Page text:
• How to ensure your personal values and deep beliefs influence you as you develop your leadership style and how this influences your own personal brand
• How you can learn from others (identify those you most admire), but do not try to be someone you are not
• Let your work do your talking – ignore the superficial and focus on the substance
• Less is sometime more – as communicators we are too often on ‘transmit’ mode
• Remember leadership does not equal control – empowerment and supporting others to achieve is key to success
• Be open and honest – when things go wrong tell people, do not try and hide it
• Be resilient – control the emotions
• Maintain integrity and manage your own reputation
Never stop learning
Within the communications, marketing and PR fraternity, not just within the NHS but across all sectors, training and development emphasis is on the ‘practitioner’ element.
We all must continually invest in CPD - let’s be honest, not enough of us do once we bag the qualifications.
Very few formal qualifications include leadership development and or management skills yet these are essential for career progression and the successful management of projects and teams.
You must regularly challenge yourself with the question – when did I last focus on my learning and development? If you struggle to answer this you need to quickly reconsider and take control of your professional goals.
Within NHS Communications
It would be a myth to suggest that communications activity within healthcare in England is something new – yet so many people think it is.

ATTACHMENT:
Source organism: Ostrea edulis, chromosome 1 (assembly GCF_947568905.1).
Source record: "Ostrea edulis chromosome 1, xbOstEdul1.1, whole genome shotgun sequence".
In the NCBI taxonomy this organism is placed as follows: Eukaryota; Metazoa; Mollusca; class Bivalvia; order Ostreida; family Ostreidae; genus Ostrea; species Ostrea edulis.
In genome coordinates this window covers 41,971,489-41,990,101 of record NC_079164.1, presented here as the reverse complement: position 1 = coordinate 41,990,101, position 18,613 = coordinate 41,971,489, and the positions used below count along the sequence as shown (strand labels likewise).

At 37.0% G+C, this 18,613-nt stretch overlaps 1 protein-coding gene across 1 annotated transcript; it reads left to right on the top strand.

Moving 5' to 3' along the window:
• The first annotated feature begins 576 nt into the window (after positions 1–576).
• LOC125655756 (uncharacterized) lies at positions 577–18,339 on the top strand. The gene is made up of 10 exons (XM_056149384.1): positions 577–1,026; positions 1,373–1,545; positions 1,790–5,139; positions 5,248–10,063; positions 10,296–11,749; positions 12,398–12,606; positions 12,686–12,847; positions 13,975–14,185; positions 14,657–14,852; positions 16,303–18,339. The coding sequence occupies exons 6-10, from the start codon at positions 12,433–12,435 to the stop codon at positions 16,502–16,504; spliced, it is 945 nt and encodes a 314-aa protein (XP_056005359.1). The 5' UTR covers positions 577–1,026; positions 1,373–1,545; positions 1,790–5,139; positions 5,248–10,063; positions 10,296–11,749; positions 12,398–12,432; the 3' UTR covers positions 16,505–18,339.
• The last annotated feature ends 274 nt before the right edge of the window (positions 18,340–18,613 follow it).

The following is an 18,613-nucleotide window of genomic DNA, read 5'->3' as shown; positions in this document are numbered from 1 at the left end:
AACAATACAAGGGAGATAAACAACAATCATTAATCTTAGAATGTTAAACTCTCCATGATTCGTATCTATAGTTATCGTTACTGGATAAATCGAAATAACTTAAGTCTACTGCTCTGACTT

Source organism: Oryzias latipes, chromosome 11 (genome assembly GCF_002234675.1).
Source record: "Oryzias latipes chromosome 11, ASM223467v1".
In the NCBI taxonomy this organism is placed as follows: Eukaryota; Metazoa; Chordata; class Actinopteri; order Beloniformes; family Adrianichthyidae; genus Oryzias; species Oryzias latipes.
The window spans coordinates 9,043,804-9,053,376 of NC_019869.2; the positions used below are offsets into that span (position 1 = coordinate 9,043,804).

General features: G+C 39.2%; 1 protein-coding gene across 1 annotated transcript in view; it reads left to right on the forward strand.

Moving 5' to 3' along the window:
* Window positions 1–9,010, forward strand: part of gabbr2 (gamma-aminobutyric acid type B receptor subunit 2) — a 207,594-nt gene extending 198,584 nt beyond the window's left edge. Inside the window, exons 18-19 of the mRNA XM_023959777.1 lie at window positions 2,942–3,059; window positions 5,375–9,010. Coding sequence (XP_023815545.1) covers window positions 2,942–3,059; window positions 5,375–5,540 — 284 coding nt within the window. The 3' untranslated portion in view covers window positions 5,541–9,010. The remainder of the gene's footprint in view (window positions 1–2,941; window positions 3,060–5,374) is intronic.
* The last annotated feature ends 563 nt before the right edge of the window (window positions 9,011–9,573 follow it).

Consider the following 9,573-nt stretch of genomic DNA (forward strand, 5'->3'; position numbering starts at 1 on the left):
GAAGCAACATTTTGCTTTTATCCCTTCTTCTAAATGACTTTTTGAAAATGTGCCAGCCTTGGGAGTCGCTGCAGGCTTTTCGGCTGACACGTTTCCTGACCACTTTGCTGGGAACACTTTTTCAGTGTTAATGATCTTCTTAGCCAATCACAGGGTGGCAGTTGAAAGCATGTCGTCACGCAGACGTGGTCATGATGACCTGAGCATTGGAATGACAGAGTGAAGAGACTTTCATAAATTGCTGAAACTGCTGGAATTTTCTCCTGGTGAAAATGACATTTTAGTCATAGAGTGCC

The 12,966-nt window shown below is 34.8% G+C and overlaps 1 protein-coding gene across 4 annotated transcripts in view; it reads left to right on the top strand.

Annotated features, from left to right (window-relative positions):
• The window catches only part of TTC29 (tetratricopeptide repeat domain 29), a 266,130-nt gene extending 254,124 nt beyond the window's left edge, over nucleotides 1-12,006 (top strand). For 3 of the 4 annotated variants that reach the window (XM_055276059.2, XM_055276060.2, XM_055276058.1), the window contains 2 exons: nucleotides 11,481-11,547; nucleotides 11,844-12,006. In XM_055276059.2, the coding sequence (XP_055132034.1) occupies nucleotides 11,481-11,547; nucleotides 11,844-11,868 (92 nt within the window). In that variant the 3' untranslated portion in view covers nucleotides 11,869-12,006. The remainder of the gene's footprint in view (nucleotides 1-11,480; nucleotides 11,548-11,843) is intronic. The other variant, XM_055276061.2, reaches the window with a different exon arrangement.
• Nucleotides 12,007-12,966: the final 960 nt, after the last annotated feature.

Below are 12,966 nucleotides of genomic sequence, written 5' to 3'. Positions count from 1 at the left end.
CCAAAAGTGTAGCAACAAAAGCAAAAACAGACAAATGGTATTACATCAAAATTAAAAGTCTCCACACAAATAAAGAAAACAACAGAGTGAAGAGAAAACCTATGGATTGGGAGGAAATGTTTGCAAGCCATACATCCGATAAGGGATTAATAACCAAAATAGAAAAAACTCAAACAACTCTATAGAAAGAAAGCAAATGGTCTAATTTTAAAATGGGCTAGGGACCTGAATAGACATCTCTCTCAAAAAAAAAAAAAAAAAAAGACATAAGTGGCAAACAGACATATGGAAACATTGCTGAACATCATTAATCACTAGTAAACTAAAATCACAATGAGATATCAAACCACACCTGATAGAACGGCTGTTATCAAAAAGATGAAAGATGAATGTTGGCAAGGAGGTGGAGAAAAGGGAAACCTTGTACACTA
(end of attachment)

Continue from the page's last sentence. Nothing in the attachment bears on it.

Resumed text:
When the NHS was formed 70 years ago the government at the time embarked on a communications campaign to educate the population on ‘how to access services’.
Soon after they were educating the public on how ‘coughs and sneezes spread diseases,’ subject matters still high up on the agenda for all organisations today. It is hard to believe that there was not widespread support for the NHS when it was formed!
Seventy years on, like all other areas of the NHS, working within communications remains challenging.
Trying to navigate the internal politics around the NHS system is like watching Elton John in ‘Tantrum and Tiaras.’
Regardless, patients are to be cared for, the public want to have confidence in local services and participate in discussions about any changes to services, staff need to be engaged in the priorities of the organisation and stakeholders involved as services evolve.
All of this is a statutory duty and therefore a must do, not a nice to have.
Whilst individual organisations are labelled with different names, the public only care for one thing – the NHS lozenge and what it represents.
We all know that communications and wider engagement has a really important part to play in the success of the NHS yet not all organisations invest in communications at a strategic leadership level.
As an example, around 30% of senior communicators are at director level and only 20% are at Board level.